Jason calls the ukulele “the great equalizer.” He has had students of all races and ethnicities. All ages, too, although he sees the heaviest concentration among college-age and 40+ players; presumably thirty-somethings are busier building careers and raising families and have less time to take up an instrument. The six classes at U-Space brought my technique forward a few paces. I have a new palette of strums and textures I can apply to any genre of music. I’m aware of the pentatonic scale so prevalent in both Hawaiian music and jazz. During the final session, we were working with Pachelbel’s Canon, nailing the chords, playing them as arpeggios, and plucking the melody as a classical guitarist would. Now I’m working on my own arrangement of Sanoe, a waltz by Hawaii’s last queen, Liliuokalani.

However, nothing can replace learning with Uncle Lincoln. He is so encouraging and jovial. Teaching two week nights and one Friday morning (a class which I take after hula), he focuses on the gorgeous Hawaiian-language repertoire, varying these gems with the sentimental hapa haole (English language) songs about Hawaii. At the start of each Friday morning class, Tony, a retired jazz trumpeter, blows a huge conch shell three times. Enthusiastic applause from the thirty or so Friday students always follows this invented tradition. Then sometimes Uncle will lead us in a Hawaiian chant to get us charged up. Correct Hawaiian pronunciation in singing is as important to Uncle as strumming the correct chords. You’re expected to know the most basic chords. Tablature for some of the less common chords is provided on the song sheets along with lyrics in English and Hawaiian. There are always students eager to help a neophyte, whether it means showing you a chord or sharing a song sheet. Uncle keeps the atmosphere light and full of aloha with his inimitable humor and periodic shouts of “I love you!”

ULU (Uncle Lincoln’s Ukuleles) perform at festivals and periodically entertain needy populations such as hospitalized veterans. I recall that at the 25th anniversary ho’ike (showcase) of Halau O’Lilinoe held at the Japan America Theatre, Uncle Lincoln paused between ULU selections to address the audience with mock solemnity: “I know that many of you would want to join this group. Unfortunately you can’t. You have to wait for someone to die.” I hope no one took him seriously!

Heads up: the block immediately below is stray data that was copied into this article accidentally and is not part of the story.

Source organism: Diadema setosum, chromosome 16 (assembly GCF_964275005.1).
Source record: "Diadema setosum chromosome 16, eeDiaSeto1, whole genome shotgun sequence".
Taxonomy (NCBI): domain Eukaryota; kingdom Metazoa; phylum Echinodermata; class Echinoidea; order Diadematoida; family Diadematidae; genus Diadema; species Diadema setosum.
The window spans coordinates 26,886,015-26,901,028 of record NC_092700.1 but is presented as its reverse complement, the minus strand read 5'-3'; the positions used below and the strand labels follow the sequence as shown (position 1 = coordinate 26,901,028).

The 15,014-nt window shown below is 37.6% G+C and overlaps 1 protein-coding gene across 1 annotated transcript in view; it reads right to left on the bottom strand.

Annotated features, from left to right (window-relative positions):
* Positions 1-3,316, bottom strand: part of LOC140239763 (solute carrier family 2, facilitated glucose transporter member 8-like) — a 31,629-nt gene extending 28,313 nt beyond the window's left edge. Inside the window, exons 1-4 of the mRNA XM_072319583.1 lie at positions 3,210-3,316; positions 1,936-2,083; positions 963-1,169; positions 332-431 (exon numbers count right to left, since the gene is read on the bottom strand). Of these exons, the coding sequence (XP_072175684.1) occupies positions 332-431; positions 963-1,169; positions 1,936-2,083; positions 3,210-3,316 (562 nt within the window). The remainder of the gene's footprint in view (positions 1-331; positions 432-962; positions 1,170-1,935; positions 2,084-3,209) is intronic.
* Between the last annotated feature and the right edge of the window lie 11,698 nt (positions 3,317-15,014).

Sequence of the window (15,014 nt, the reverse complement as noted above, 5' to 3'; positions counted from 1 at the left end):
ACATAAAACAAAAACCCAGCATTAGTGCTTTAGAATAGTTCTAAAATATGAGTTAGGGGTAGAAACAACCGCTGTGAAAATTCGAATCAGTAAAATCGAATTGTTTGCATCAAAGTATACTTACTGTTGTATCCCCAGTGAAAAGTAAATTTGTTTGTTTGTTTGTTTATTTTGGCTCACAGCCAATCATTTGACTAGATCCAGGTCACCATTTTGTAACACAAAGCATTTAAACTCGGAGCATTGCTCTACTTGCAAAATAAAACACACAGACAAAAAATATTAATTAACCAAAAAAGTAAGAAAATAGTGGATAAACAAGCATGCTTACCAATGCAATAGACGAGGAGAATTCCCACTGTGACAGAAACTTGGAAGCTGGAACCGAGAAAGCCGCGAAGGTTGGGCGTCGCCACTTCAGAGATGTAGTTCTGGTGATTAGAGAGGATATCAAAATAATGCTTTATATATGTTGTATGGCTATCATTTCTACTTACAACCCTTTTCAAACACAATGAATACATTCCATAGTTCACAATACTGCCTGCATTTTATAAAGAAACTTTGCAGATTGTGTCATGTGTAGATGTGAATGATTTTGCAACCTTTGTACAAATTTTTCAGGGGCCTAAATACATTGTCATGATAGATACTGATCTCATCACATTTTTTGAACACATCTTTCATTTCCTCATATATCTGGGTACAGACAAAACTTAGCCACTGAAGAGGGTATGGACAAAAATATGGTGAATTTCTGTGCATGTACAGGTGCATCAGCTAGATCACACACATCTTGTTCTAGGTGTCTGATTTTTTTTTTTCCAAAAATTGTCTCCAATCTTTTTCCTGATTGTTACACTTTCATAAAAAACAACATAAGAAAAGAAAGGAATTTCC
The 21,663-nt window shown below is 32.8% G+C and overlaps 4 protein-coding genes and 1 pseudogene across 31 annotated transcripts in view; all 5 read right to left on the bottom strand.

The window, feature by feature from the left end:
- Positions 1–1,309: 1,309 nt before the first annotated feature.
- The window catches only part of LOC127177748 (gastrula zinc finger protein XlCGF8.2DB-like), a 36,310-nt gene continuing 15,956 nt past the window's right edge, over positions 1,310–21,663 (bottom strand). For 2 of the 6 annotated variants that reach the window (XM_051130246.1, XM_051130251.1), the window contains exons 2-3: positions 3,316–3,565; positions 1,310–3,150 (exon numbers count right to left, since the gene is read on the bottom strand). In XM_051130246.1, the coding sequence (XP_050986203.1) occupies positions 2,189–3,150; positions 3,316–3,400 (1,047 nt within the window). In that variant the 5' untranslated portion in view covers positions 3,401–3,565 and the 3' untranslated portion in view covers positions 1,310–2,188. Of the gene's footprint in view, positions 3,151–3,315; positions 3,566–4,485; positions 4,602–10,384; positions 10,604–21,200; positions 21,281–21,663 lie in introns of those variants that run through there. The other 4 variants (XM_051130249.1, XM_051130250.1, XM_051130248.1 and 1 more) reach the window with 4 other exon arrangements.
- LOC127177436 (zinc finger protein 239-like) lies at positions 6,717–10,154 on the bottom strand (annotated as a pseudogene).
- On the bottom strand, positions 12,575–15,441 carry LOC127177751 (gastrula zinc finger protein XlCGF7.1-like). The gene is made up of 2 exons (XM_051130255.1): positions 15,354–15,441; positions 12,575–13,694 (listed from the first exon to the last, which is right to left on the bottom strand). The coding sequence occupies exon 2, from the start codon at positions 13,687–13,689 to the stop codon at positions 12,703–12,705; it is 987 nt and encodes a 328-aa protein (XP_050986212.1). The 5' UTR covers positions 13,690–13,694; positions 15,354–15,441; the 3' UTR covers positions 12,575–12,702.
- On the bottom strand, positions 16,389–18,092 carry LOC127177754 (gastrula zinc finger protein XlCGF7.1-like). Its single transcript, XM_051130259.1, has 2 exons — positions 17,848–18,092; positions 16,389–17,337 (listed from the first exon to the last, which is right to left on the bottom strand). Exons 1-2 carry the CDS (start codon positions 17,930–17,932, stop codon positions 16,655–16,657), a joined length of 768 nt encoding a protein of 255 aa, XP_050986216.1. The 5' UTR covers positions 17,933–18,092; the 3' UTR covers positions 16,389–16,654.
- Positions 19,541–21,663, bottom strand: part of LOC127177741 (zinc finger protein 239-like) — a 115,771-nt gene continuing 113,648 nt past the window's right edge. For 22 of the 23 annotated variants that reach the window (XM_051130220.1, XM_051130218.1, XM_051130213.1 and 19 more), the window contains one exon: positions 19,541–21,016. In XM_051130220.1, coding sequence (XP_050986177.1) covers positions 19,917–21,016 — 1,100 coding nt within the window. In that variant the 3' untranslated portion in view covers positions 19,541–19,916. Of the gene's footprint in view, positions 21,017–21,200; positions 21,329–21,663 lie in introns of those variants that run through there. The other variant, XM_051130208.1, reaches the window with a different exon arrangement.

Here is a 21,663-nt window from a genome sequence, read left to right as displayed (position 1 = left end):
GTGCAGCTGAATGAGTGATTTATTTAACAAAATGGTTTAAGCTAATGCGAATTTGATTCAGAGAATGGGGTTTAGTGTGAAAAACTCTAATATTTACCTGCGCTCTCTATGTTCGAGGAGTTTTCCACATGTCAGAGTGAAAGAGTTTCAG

Like Georgine and many who take up the ukulele, I want to gain the technique and the confidence to be able to jam with friends, an experience known in Hawaiian as kani ka pila. I suspect this is true for banjo players and other down-home musicians, too. The social aspect of music-making is harder to find than it was in the last century. It used to be common for extended families to make music in the parlor or on the porch. People gathered around the piano to sing or sat in a group to play fiddles, banjos, ukuleles, mandolins… but gradually the recording industry and the concert hall were dictating that those who performed had to be virtuosos. The rest of us ordinary folk were to listen silently and applaud where appropriate.

Enough! These days more and more of us are taking back the right to make music together in a community context that is joyful and nonjudgmental. Perhaps this is the special attraction of the lightweight, easy-to-learn ukulele, which you can purchase for as little as $25 (or as much as $2500). It can be a vehicle for musical fellowship.

Come to think of it, that’s what FolkWorks is all about.

Audrey Coleman-Macheret is a writer, educator, and ethnomusicologist exploring traditional and world music developments in Southern California and beyond.


All Columns by Audrey Coleman